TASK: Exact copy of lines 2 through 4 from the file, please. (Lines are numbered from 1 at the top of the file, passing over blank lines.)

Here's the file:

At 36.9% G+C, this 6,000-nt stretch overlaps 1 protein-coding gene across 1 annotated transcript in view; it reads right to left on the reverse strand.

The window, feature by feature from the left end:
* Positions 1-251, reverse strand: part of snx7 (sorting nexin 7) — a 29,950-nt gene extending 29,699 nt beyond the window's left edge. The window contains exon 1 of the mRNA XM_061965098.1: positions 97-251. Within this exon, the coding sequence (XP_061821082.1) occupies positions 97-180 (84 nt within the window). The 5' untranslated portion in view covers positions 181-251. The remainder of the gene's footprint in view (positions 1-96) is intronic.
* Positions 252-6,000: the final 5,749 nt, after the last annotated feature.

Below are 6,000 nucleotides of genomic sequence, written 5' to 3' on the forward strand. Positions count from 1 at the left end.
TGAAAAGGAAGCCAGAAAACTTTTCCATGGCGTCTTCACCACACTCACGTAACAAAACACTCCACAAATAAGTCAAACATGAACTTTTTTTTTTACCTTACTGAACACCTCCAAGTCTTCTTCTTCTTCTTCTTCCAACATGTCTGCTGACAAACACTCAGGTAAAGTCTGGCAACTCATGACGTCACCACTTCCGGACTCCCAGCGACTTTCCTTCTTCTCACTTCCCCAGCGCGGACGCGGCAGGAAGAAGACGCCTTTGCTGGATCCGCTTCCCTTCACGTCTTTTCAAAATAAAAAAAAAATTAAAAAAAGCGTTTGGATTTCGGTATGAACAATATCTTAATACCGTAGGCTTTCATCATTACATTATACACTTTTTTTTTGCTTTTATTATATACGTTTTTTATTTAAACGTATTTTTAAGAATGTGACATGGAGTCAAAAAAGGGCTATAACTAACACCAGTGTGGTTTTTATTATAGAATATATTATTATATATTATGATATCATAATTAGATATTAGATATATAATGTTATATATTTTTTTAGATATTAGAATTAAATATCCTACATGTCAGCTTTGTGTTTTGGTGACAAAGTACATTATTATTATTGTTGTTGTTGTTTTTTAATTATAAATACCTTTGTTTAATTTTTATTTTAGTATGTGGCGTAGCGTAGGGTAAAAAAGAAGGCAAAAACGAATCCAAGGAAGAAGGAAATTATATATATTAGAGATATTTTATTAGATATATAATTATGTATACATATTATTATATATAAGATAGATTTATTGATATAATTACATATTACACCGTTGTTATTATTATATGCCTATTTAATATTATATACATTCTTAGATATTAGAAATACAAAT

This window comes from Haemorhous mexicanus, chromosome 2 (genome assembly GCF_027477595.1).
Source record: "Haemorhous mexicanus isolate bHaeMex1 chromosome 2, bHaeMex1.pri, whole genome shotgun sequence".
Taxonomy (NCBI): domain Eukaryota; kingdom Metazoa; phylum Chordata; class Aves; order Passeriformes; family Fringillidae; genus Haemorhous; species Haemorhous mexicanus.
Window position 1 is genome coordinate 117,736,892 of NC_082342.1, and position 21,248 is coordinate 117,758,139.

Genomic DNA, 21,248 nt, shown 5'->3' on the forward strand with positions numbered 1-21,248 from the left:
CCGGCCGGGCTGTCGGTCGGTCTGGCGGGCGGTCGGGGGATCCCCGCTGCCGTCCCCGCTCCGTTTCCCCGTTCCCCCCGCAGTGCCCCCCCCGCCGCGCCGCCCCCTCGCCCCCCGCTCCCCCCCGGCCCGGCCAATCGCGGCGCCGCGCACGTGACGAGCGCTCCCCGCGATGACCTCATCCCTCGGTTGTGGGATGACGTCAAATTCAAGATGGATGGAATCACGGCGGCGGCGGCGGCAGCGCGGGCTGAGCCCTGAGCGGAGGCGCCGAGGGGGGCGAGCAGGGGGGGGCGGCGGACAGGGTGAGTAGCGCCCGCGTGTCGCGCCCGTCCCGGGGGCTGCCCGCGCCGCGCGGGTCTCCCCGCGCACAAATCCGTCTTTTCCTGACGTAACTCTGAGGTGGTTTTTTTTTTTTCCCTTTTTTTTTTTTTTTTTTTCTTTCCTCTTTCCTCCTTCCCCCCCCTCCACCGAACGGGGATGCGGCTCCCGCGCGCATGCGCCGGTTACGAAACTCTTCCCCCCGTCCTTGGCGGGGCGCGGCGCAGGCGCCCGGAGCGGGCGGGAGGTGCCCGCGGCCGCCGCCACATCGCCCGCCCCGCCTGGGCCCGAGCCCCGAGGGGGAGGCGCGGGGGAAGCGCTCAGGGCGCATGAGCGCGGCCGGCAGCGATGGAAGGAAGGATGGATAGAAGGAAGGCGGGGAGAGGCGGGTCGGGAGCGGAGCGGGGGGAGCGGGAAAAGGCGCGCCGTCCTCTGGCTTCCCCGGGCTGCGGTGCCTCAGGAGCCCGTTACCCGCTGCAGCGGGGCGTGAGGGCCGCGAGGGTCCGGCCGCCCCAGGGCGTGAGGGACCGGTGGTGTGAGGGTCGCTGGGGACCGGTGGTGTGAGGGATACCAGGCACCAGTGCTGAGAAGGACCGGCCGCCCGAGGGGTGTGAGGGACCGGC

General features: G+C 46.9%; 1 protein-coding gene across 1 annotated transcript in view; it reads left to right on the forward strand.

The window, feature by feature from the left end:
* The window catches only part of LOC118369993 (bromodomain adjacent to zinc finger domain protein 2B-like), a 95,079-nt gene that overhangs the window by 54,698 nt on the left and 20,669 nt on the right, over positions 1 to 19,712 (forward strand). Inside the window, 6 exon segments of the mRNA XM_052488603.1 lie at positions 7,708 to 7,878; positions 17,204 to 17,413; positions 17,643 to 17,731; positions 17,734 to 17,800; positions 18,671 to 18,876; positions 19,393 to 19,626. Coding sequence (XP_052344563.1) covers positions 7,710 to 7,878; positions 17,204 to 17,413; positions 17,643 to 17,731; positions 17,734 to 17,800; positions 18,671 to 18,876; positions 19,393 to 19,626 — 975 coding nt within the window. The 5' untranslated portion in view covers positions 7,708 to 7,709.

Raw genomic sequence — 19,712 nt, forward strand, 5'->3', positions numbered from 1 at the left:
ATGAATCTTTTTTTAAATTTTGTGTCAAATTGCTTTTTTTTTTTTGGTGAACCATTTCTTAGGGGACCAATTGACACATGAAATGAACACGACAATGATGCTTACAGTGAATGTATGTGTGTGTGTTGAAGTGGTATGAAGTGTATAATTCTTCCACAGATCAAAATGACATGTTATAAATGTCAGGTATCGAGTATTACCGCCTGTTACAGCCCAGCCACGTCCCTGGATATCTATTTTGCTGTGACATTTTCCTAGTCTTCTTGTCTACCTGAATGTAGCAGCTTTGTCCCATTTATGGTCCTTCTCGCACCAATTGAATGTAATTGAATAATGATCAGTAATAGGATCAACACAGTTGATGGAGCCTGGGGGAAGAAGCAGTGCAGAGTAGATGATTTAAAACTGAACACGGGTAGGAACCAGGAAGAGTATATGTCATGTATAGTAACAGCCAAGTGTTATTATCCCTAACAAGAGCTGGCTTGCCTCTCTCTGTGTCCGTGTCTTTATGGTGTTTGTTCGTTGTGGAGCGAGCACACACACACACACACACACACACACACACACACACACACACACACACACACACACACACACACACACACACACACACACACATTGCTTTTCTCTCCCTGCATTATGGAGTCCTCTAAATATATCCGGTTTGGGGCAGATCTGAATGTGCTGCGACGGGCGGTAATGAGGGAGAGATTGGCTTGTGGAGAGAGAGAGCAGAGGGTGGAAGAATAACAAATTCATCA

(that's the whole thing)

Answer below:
The window, feature by feature from the left end:
* Positions 1-251, reverse strand: part of snx7 (sorting nexin 7) — a 29,950-nt gene extending 29,699 nt beyond the window's left edge. The window contains exon 1 of the mRNA XM_061965098.1: positions 97-251. Within this exon, the coding sequence (XP_061821082.1) occupies positions 97-180 (84 nt within the window). The 5' untranslated portion in view covers positions 181-251. The remainder of the gene's footprint in view (positions 1-96) is intronic.
* Positions 252-6,000: the final 5,749 nt, after the last annotated feature.